The A-shaped Avalon Aspect boasts 92dB efficiency, which should make it compatible with home theater use as long as you're willing to buy five of them -- no complementary center or other models yet. For $8500/pair you get two 7-inch kevlar woofers and a one-inch proprietary neodymium composite tweeter. The latter gets a waveguide-like treatment thanks to a foam structure built into grille. You won't see it unless you pop the grille and look at the underside, as Avalon showed us.
Fred Manteghian recently reviewed the Definitive Technology Mythos ST and had a lot of good things to say about it. Now Definitive has introduced the Mythos STS, a similar but smaller design at $2998 per pair.
The Panorama is a $2200 bar speaker from Bowers & Wilkins, one of the world's coolest speaker manufacturers. Available in March, it has distinctive curves at the sides which distinguish it from other bar speakers. Behind the metal grille are two 3.5-inch drivers in the middle, handling the center channel; two 4-inch subs that go down to 40Hz, and at the sides, two pair of 3.5-inch full-range drivers. You'd think the latter would split the front and surrounds channels, but no, each driver mixes the two with some DSP magic. Unlike a lot of bar speakers, this one has three digital inputs (both coax and optical) and two analog ins, and onboard decoding for Dolby Digital, DTS, and Dolby Pro Logic II (but not the new lossless stuff).
With a name like Pioneer Elite, home-theater junkies may be lining up already to get their hands on the company’s new in-wall/in-ceiling speakers. Pioneer has expanded its architectural series of in-wall/in-ceiling speakers to include some new additions with the name Elite on them. Given the company’s history of solid performance with its Elite brand of plasma HDTVs and Blu-ray players, the new speakers could very well be a big hit.
I went to six press conferences today, and every one of them made a big deal about "How green is my company." Whether it was the energy efficiency of the product itself, the manufacturing of same, or how you can dispose of it in ways that are friendly to birds, fish, and other living things (though perhaps not to Chinese villagers*), they were stumbling all over each other to impress the conservation- and ecologically-minded members of the press. Not that there's anything wrong with that, of course, but I couldn't help thinking that the industry has discovered that there may be green in being green.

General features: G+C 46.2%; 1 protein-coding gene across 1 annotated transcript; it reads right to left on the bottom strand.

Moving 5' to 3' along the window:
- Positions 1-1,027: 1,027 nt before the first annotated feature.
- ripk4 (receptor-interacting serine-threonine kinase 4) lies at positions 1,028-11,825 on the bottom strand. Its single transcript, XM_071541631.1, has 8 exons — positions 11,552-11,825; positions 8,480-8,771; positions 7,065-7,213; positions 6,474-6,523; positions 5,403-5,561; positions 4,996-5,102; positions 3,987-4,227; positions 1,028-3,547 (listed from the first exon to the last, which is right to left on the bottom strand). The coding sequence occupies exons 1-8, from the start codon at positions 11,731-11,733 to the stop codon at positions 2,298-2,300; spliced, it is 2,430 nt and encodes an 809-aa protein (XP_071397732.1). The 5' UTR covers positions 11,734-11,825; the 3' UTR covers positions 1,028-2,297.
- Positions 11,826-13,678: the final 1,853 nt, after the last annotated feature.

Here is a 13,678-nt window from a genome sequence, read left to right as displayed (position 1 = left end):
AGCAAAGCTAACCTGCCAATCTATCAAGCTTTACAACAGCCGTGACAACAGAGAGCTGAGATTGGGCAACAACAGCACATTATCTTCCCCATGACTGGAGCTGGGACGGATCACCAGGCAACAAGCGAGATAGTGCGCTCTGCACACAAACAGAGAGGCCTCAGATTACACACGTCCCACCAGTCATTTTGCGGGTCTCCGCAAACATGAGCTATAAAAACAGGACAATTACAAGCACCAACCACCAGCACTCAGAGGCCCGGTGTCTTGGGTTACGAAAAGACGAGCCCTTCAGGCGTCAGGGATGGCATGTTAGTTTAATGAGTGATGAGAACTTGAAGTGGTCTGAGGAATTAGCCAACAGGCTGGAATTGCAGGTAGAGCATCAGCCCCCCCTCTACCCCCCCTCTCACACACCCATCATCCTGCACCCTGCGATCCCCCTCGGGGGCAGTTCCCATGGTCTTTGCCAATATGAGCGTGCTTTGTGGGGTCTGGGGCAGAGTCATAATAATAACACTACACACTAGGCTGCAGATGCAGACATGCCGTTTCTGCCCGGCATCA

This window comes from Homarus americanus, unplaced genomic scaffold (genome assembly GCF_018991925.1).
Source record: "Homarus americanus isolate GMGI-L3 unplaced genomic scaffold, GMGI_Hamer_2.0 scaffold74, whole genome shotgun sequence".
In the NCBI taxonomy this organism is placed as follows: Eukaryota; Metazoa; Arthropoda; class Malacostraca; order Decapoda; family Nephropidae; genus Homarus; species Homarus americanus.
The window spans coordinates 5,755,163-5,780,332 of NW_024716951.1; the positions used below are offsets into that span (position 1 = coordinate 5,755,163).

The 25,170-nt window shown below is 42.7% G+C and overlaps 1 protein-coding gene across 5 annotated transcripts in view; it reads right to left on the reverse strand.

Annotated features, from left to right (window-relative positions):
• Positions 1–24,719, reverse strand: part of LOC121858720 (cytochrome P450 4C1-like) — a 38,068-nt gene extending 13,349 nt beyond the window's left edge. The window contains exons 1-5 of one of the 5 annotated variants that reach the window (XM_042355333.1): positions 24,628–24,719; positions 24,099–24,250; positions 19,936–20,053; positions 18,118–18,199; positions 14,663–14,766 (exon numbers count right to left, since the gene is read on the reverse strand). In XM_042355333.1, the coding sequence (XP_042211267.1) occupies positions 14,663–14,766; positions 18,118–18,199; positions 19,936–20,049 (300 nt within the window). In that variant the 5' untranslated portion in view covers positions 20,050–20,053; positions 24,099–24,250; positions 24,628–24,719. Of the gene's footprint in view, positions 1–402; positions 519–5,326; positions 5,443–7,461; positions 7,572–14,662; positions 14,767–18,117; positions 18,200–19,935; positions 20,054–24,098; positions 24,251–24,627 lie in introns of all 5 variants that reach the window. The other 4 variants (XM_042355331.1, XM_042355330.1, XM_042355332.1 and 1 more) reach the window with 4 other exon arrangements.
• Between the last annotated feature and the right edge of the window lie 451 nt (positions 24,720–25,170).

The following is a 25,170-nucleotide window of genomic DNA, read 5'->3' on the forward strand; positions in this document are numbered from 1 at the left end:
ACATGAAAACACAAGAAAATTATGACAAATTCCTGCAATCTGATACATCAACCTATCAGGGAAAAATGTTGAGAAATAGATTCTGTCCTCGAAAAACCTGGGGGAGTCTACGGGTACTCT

Sound bars are becoming popular for flat panel displays. While we prefer a typical setup with separate left, right, and center speakers arrayed properly across the front (which will always produce a better soundstage than any single enclosure serving all channels), that type of setup doesn't work for everyone. To that end, Definitive Technology demonstrated two new sound bars, or in their words, Mythos Solo Surround Arrays: the SSA42 ($899 for panels from 30" to 46") and SSA50 ($1099, for panels 50" and up).
LG’s signage more clearly explained their demos than that of most other manufacturers. The 75 series, with local dimming for improved blacks, was very impressive. It won’t be available until sometime in the second half of 2008. LG also had some of the best-looking demo material.
Opoma continued its reputation of having the biggest screen at the show. It was well over 10-feet wide, and the new HD8200 projector (discussed far below) was putting up a bright image even at that size. The image was also crisp and detailed. The color was clearly off (with fleeting hints of too much green, especially in flesh tones), but that's a calibration issue and should be easily fixable. l
No pricing or availability was set yet, but Panasonic showed this portable Blu-ray player, which includes the same capabilities as its standard players. It uses the same outstanding UniPhier decoding/processing chip the standalone players do, and here’s a trick- it also has an HDMI out so you can plug it into your TV when you get back home from your road trip. Because you can doesn’t mean you will, but that’s still kinda cool.
JVC’s TH-SB100 raises the soundbar to a new level. Not only does it ship with a BD-Live capable Blu-ray player, this “3.1-channel” system includes left, right and center channels plus a wireless subwoofer for the boom king. Ok, like all “wireless” speakers we’ve seen AC is required, but you get the drift. Available in April for $699.